I think it's so personality dependent. Living full time and being able to take all of my belongings, comfort and my dog to all of North America's millions of destinations tickles my soul.

I honestly think the trend is only going to grow. People more and more will realize that owning a fixed place with a ton of maintenance and "stuff" isn't the road to happiness in life. Experiences are.
Zybane is offline   Reply With Quote
Old 09-07-2016, 05:21 PM   #59
Rivet Master
 
mandolindave's Avatar
 
Join Date: Mar 2003
Posts: 2,189
Images: 4
Thank you JCCO

This is kinda turning into a Full time/Part time thread. That's cool.

The "Garage/ Living Space Idea", is pretty cool. But some issues would need to be addressed. The furnace, water heater, and the black tank, would be venting into the enclosed area. The two areas, could be separate. Maybe the dividing wall would need to meet fire codes ( 3/4 inch sheetrock, metal doors ??? )

The thing that hardly anyone who wants to " live " in an Airstream considers is Zoning Laws. Examples.... My mom wasn't allowed to have a bed in her basement because the basement didn't have a separate exit. Where I live, houses have to be over 1000 square feet, and I am not allowed to use a clothesline, or have a room above an unattached garage. In Columbia County, PA , you can't live in a trailer that is shorter than 50 feet. Some municipalities only allow you to live in a tiny home or trailer, if you are actively acting as a care taker for a sick person.

Thus….the idea of having a small legal house to park the RV next to. My current house are either to expensive, or to hard to heat while I was traveling.
mandolindave is offline   Reply With Quote
Old 09-07-2016, 05:52 PM   #60
Rivet Master
 
mandolindave's Avatar
 
Join Date: Mar 2003
Posts: 2,189
Images: 4
Zybane, You are so right

Quote:
Originally Posted by Zybane View Post
I think it's so personality dependent. Living full time and being able to take all of my belongings, comfort and my dog to all of North America's millions of destinations tickles my soul.

I honestly think the trend is only going to grow. People more and more will realize that owning a fixed place with a ton of maintenance and "stuff" isn't the road to happiness in life. Experiences are.
And hundreds of thousand of people feel that way, even before they try it, because it has been romanticized so much. Then again, folks shouldn't be judged for not wanting give up things that they love and worked hard for.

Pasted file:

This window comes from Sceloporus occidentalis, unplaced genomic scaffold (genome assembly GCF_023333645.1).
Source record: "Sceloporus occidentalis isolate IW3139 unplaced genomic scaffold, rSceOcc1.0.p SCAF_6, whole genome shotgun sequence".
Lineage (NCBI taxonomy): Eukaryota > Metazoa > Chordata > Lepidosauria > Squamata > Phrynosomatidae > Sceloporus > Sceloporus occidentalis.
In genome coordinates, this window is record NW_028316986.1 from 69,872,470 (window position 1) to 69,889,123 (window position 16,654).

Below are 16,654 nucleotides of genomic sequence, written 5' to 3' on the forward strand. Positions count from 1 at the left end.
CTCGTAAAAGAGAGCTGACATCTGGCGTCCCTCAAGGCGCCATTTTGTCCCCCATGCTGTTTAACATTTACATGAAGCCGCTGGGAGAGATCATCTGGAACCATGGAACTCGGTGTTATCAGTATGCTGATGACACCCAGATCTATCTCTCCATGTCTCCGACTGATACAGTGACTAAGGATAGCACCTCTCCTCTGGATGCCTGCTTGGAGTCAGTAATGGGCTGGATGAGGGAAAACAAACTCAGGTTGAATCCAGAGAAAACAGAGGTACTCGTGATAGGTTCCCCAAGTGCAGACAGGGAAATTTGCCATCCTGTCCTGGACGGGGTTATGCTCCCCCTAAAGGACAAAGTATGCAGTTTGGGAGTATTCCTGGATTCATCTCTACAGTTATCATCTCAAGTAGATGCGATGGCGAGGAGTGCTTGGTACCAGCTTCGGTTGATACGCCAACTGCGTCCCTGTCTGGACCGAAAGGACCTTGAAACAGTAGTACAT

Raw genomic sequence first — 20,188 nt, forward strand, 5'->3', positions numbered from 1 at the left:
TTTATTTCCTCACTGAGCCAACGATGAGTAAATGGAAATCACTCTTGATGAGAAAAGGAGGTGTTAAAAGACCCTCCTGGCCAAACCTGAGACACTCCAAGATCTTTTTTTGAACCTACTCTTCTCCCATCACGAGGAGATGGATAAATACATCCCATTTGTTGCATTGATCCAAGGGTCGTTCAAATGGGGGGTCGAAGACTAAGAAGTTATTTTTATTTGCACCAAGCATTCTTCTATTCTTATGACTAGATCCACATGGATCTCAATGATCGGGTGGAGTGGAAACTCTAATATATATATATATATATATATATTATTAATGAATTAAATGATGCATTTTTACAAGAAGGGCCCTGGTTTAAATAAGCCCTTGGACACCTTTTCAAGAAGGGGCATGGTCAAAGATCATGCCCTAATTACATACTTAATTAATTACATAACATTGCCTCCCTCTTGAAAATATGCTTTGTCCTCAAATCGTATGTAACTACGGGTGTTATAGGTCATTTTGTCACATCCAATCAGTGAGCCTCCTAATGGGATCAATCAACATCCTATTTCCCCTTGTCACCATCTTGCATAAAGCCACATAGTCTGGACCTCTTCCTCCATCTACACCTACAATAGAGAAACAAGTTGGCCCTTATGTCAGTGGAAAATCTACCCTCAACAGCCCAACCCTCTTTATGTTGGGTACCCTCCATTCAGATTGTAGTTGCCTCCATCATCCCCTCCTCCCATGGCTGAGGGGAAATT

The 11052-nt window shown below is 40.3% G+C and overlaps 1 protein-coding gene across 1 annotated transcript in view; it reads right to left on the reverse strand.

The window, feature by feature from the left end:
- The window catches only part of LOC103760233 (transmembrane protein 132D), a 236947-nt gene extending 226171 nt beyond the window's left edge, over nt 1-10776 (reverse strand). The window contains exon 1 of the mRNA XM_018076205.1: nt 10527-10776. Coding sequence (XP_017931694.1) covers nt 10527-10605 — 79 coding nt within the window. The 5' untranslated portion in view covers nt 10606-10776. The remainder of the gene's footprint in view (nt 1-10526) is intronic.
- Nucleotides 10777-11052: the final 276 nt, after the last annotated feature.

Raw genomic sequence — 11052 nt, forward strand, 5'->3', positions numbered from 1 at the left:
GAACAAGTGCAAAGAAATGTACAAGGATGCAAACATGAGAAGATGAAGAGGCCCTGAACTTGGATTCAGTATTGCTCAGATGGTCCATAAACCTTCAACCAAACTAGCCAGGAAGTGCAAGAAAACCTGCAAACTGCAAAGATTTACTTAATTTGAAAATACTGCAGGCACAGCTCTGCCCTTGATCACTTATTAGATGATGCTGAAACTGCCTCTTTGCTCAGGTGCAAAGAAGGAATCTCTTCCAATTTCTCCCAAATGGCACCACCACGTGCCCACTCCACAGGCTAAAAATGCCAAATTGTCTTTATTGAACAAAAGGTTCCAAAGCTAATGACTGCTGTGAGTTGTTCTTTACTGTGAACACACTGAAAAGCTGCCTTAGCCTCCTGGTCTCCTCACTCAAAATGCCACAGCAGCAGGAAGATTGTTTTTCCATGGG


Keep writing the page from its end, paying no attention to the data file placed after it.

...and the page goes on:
I just don't think it's wrong for wanting to have a home. I don't think it's wrong for people to not want to live on the road, or not wanting to live in a campground.

Maybe there is something wrong with me for worrying that I will be lonely on the road. I was wondering if anyone else felt that way. It doesn't seem that many do.

You mentioned your dog. One of my dogs hated getting in a car. She would be miserable on a cross country trip. Both dogs loved sleeping in the camper with me.

You mentioned " stuff " I play mandolin, guitar, bass, banjo, peddle steel, keyboards, and drums. Asking me to give up any of those instruments would be like asking you what finger you want to cut off.

Bold mentioned his tools. Perhaps if I didn't have a house I wouldn't need my tools. I might keep them at my kids house, where I can use them to help them out.

I understand that some people love full timing, and I understand why, because they tell us how great it is.
__________________

mandolindave is offline   Reply With Quote
Reply


Currently Active Users Viewing This Thread: 1 (0 members and 1 guests)
 
Thread Tools Search this Thread
Search this Thread:

Advanced Search
Display Modes

Posting Rules
You may not post new threads
You may not post replies
You may not post attachments
You may not edit your posts

BB code is On
Smilies are On
[IMG] code is On
HTML code is Off
Trackbacks are Off
Pingbacks are Off
Refbacks are Off


Similar Threads
Thread Thread Starter Forum Replies Last Post
An all electric AS, could it work for fulltiming on the road? anniemaine Full-Timing, Winter Living & Workamping 13 10-24-2014 10:03 AM
Airstream Size for Fulltiming Craftsman On The Road... 18 01-26-2007 07:54 AM
Annual fulltiming budget. mandolindave Full-Timing 15 10-31-2006 01:52 PM
What is definition of 'fulltiming?' yukionna Full-Timing 7 10-14-2003 05:49 AM
FullTiming Advice on Coach Selection TricoastalJoey Full-Timing 0 08-27-2003 06:54 AM


Featured Campgrounds

Reviews provided by

Disclaimer:

This website is not affiliated with or endorsed by the Airstream, Inc. or any of its affiliates. Airstream is a registered trademark of Airstream Inc. All rights reserved. Airstream trademark used under license to Social Knowledge LLC.



All times are GMT -6. The time now is 08:35 PM.


Powered by vBulletin® Version 3.8.8 Beta 1
Copyright ©2000 - 2020, Jelsoft Enterprises Ltd.